acquired in 1948 exists for the benefit not of Israelis but of Jews 
around the world.

In that spirit, Israel's founders nationalised not only the refugees' 
property but also vast swathes of land they confiscated from the 
remaining Palestinian minority who gained citizenship and now 
comprise a fifth of the population. By the 1970s, 93 per cent of 
Israel's territory was in the hands of the state.

The disquiet provoked by Mr Netanyahu's privatisation came from a 
variety of sources: the religious right believes the law contravenes 
a Biblical injunction not to sell land promised by God; 
environmentalists are concerned that developers will tear apart the 
Israeli countryside; and Zionists publicly fear that oil-rich sheikhs 
from the Gulf will buy up the country.

Arguments from the Palestinian minority's leaders against the reform, 
meanwhile, were ignored -- until Hizbollah's leader, Hassan 
Nasrallah, added his voice at the weekend. In a statement, he warned 
that the law "validates and perpetuates the crime of land and 
property theft from the Palestinian refugees of the 1948 Nakba".

Suhad Bishara, a lawyer from the Adalah legal centre for Israel's 
Palestinian minority, said the law had been carefully drafted to 
ensure that foreigners, including wealthy sheikhs, cannot buy land 
inside Israel.

"Only Israeli citizens and anyone who can come to Israel under the 
Law of Return -- that is, any Jew -- can buy the lands on offer, so 
no 'foreigner' will be eligible."

Another provision in the law means that even internal refugees like 
Abu Arab, who has Israeli citizenship, will be prevented from buying 
back land that rightfully belongs to them, Ms Bishara said.

"As is the case now in terms of leasing land," she explained, 
"admissibility to buy land in rural communities like Tzipori will be 
determined by a selection committee whose job it will be to frustrate 
applications from Arab citizens."

Supporters of the law have still had to allay the Jewish opposition's 
concerns. Mr Netanyahu has repeatedly claimed that only a tiny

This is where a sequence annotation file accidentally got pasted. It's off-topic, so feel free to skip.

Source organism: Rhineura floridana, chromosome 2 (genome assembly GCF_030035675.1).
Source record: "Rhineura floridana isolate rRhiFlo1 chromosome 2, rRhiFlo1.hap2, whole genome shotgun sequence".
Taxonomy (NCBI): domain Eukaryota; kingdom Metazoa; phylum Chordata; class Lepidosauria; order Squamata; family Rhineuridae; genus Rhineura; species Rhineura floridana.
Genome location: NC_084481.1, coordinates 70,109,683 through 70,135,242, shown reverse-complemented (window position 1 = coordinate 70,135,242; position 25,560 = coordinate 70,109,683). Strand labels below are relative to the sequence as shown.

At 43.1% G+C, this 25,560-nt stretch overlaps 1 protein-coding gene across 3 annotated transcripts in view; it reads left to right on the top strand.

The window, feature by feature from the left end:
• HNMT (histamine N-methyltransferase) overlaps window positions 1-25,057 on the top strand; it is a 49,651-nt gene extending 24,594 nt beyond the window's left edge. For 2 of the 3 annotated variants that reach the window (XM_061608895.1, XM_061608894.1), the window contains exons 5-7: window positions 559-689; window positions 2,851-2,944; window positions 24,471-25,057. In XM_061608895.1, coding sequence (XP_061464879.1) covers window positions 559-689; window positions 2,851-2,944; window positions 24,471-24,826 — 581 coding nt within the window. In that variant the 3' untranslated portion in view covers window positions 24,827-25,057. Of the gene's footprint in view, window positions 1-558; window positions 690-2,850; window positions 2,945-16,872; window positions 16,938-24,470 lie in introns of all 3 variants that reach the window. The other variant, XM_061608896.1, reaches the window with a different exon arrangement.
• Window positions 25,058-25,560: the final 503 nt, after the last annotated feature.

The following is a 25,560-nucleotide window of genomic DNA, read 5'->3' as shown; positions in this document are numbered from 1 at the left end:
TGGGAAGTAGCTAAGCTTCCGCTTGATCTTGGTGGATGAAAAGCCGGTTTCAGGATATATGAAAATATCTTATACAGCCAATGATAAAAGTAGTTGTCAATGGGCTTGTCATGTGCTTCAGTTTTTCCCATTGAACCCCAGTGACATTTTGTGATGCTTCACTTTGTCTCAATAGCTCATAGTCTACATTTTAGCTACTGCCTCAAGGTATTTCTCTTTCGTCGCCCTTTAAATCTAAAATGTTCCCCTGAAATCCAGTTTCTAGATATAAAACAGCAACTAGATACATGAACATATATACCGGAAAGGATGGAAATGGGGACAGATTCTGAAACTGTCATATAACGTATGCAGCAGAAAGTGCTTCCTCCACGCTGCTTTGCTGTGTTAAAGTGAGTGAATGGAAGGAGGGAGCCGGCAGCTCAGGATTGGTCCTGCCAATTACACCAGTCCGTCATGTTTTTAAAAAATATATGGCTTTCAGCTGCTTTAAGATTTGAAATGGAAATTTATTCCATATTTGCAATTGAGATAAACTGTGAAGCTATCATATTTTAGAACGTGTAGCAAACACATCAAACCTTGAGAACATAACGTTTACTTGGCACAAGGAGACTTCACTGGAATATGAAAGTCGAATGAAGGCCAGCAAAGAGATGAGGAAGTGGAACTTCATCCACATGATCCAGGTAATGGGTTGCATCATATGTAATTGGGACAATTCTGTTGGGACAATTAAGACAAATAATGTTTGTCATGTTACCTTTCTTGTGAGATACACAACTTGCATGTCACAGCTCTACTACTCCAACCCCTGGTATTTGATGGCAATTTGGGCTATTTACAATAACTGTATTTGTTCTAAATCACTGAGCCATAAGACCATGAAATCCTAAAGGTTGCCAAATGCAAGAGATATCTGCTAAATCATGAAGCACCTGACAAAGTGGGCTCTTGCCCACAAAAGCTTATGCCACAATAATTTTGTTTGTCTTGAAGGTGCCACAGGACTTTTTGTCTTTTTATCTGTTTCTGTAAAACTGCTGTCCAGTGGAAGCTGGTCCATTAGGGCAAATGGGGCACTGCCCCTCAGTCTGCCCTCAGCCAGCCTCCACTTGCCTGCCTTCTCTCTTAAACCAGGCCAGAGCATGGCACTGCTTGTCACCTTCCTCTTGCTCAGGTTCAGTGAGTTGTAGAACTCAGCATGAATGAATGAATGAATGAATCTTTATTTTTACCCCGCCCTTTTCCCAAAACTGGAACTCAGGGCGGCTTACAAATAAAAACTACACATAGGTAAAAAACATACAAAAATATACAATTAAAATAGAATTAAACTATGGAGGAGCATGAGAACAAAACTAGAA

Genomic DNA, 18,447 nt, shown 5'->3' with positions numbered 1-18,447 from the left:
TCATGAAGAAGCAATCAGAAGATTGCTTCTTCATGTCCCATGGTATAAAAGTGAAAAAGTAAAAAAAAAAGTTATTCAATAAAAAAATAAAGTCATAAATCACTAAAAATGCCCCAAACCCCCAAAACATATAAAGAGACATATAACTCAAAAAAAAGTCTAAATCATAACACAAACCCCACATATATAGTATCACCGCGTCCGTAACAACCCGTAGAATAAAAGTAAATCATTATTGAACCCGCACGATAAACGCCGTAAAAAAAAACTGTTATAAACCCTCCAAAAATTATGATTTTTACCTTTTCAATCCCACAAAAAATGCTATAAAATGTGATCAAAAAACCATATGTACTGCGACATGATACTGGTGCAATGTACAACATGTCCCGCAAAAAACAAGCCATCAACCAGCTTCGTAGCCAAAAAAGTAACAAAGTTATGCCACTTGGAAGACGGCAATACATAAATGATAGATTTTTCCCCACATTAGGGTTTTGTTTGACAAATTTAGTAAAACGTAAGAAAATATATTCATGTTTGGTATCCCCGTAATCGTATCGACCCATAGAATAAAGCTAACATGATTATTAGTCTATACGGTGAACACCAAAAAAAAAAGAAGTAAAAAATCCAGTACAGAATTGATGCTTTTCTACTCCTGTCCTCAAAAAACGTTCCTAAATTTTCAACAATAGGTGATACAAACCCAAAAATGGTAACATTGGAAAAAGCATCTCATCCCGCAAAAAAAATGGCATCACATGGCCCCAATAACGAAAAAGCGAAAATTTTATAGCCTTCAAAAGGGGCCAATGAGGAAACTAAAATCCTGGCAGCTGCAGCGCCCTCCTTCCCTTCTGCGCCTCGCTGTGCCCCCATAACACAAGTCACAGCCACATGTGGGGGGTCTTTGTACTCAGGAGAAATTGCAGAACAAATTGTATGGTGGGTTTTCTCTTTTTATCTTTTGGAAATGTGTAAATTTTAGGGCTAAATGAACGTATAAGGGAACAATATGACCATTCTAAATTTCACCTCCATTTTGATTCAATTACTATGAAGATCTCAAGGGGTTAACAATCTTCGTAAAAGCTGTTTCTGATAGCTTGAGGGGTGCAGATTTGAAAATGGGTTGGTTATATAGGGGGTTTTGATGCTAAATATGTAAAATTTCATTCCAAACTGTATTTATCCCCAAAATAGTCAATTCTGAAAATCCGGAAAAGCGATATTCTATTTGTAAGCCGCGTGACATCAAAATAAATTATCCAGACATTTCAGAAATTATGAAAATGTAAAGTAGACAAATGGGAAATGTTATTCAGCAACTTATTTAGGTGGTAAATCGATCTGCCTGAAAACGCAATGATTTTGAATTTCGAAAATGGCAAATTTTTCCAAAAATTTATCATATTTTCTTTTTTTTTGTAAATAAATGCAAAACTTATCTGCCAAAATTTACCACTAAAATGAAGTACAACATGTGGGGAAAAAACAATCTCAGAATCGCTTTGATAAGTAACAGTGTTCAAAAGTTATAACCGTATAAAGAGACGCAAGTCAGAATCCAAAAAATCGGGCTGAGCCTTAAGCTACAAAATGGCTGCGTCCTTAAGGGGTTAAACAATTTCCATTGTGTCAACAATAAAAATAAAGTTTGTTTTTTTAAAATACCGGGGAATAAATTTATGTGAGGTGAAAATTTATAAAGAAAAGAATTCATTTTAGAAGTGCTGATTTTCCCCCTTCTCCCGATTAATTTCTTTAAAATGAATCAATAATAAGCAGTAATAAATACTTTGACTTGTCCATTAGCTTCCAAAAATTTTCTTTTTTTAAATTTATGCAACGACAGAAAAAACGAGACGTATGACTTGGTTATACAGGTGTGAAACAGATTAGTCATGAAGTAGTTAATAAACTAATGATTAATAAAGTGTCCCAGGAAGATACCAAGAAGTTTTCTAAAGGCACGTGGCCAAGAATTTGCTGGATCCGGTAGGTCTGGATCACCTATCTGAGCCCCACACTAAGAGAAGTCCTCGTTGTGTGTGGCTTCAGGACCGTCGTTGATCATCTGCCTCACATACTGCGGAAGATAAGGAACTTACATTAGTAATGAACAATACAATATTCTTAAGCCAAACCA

proportion of Israeli territory -- about four per cent -- is up for 

But, according to Mr Yiftachel, who lobbied against the reform, that 
means about half of Israel's developed land will be available for 
purchase over the next few years. And he suspects privatisation will 
not stop there.

"Once this red line has been crossed, there is nothing to stop the 
government passing another law next year approving the privatisation 
of the rest of the developed areas," he said.

Ms Bishara said among the first refugee properties that would be put 
on the market were those in Israel's cities, such as Jaffa, Acre, 
Tiberias, Haifa and Lod, followed by homes in many of the destroyed 
villages like Saffuriya.

She said Adalah was already preparing an appeal to the Supreme Court 
on behalf of the refugees, and if unsuccessful would then take the 
matter to international courts.

Adalah has received inquiries from hundreds of Palestinian refugees 
from around the world asking what they can do to stop Israel selling 
their properties.

"Many of them expressed an interest in suing Israel," she said.

Jonathan Cook is a writer and journalist based in Nazareth, Israel. 
His latest books are 
and the Clash of Civilisations: Iraq, Iran and the Plan to Remake the 
Middle East" (Pluto Press) and 
Palestine: Israel's Experiments in Human Despair" (Zed Books). His 
website is <http://www.jkcook.net>www.jkcook.net.

A version of this article originally appeared in The National 
(<http://www.thenational.ae>www.thenational.ae), published in Abu Dhabi.